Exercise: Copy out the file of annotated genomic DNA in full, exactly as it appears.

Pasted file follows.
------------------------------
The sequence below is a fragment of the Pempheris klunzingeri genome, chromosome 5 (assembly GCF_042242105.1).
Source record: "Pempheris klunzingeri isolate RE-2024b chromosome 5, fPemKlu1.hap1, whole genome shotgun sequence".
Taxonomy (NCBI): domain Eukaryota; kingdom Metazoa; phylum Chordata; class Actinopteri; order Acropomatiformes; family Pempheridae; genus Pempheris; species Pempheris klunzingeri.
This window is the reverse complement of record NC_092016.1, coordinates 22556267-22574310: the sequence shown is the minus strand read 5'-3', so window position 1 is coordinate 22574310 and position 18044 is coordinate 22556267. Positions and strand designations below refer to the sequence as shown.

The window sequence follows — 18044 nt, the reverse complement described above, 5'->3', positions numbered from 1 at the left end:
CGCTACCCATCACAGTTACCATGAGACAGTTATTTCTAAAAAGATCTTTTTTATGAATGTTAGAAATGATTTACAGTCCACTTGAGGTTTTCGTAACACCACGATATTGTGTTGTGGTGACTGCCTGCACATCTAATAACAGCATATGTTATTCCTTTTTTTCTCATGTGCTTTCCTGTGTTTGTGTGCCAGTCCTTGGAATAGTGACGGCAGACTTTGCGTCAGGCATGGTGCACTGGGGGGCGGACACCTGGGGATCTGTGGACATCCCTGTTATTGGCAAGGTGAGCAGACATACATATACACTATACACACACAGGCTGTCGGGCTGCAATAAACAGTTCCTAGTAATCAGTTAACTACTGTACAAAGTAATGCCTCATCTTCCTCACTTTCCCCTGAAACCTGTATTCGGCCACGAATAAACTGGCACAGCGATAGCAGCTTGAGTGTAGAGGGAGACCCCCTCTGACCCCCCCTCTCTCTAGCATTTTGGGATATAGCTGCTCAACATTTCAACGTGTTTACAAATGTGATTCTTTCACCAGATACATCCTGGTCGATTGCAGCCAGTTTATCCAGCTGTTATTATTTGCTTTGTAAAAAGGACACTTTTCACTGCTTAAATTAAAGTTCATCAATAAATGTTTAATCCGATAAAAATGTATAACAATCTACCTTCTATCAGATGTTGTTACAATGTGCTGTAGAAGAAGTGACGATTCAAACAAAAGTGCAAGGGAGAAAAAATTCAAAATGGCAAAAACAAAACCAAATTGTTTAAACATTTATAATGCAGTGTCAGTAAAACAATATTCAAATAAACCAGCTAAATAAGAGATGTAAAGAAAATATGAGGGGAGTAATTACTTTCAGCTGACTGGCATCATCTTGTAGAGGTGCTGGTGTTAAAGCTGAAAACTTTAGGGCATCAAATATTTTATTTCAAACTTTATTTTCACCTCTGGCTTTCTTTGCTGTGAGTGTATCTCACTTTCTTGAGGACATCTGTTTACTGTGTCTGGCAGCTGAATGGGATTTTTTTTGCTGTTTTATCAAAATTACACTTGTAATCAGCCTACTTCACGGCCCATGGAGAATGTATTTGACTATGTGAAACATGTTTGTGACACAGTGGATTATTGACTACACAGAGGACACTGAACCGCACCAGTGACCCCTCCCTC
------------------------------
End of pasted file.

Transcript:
The sequence below is a fragment of the Pempheris klunzingeri genome, chromosome 5 (assembly GCF_042242105.1).
Source record: "Pempheris klunzingeri isolate RE-2024b chromosome 5, fPemKlu1.hap1, whole genome shotgun sequence".
Taxonomy (NCBI): domain Eukaryota; kingdom Metazoa; phylum Chordata; class Actinopteri; order Acropomatiformes; family Pempheridae; genus Pempheris; species Pempheris klunzingeri.
This window is the reverse complement of record NC_092016.1, coordinates 22556267-22574310: the sequence shown is the minus strand read 5'-3', so window position 1 is coordinate 22574310 and position 18044 is coordinate 22556267. Positions and strand designations below refer to the sequence as shown.

The window sequence follows — 18044 nt, the reverse complement described above, 5'->3', positions numbered from 1 at the left end:
CGCTACCCATCACAGTTACCATGAGACAGTTATTTCTAAAAAGATCTTTTTTATGAATGTTAGAAATGATTTACAGTCCACTTGAGGTTTTCGTAACACCACGATATTGTGTTGTGGTGACTGCCTGCACATCTAATAACAGCATATGTTATTCCTTTTTTTCTCATGTGCTTTCCTGTGTTTGTGTGCCAGTCCTTGGAATAGTGACGGCAGACTTTGCGTCAGGCATGGTGCACTGGGGGGCGGACACCTGGGGATCTGTGGACATCCCTGTTATTGGCAAGGTGAGCAGACATACATATACACTATACACACACAGGCTGTCGGGCTGCAATAAACAGTTCCTAGTAATCAGTTAACTACTGTACAAAGTAATGCCTCATCTTCCTCACTTTCCCCTGAAACCTGTATTCGGCCACGAATAAACTGGCACAGCGATAGCAGCTTGAGTGTAGAGGGAGACCCCCTCTGACCCCCCCTCTCTCTAGCATTTTGGGATATAGCTGCTCAACATTTCAACGTGTTTACAAATGTGATTCTTTCACCAGATACATCCTGGTCGATTGCAGCCAGTTTATCCAGCTGTTATTATTTGCTTTGTAAAAAGGACACTTTTCACTGCTTAAATTAAAGTTCATCAATAAATGTTTAATCCGATAAAAATGTATAACAATCTACCTTCTATCAGATGTTGTTACAATGTGCTGTAGAAGAAGTGACGATTCAAACAAAAGTGCAAGGGAGAAAAAATTCAAAATGGCAAAAACAAAACCAAATTGTTTAAACATTTATAATGCAGTGTCAGTAAAACAATATTCAAATAAACCAGCTAAATAAGAGATGTAAAGAAAATATGAGGGGAGTAATTACTTTCAGCTGACTGGCATCATCTTGTAGAGGTGCTGGTGTTAAAGCTGAAAACTTTAGGGCATCAAATATTTTATTTCAAACTTTATTTTCACCTCTGGCTTTCTTTGCTGTGAGTGTATCTCACTTTCTTGAGGACATCTGTTTACTGTGTCTGGCAGCTGAATGGGATTTTTTTTGCTGTTTTATCAAAATTACACTTGTAATCAGCCTACTTCACGGCCCATGGAGAATGTATTTGACTATGTGAAACATGTTTGTGACACAGTGGATTATTGACTACACAGAGGACACTGAACCGCACCAGTGACCCCTCCCTC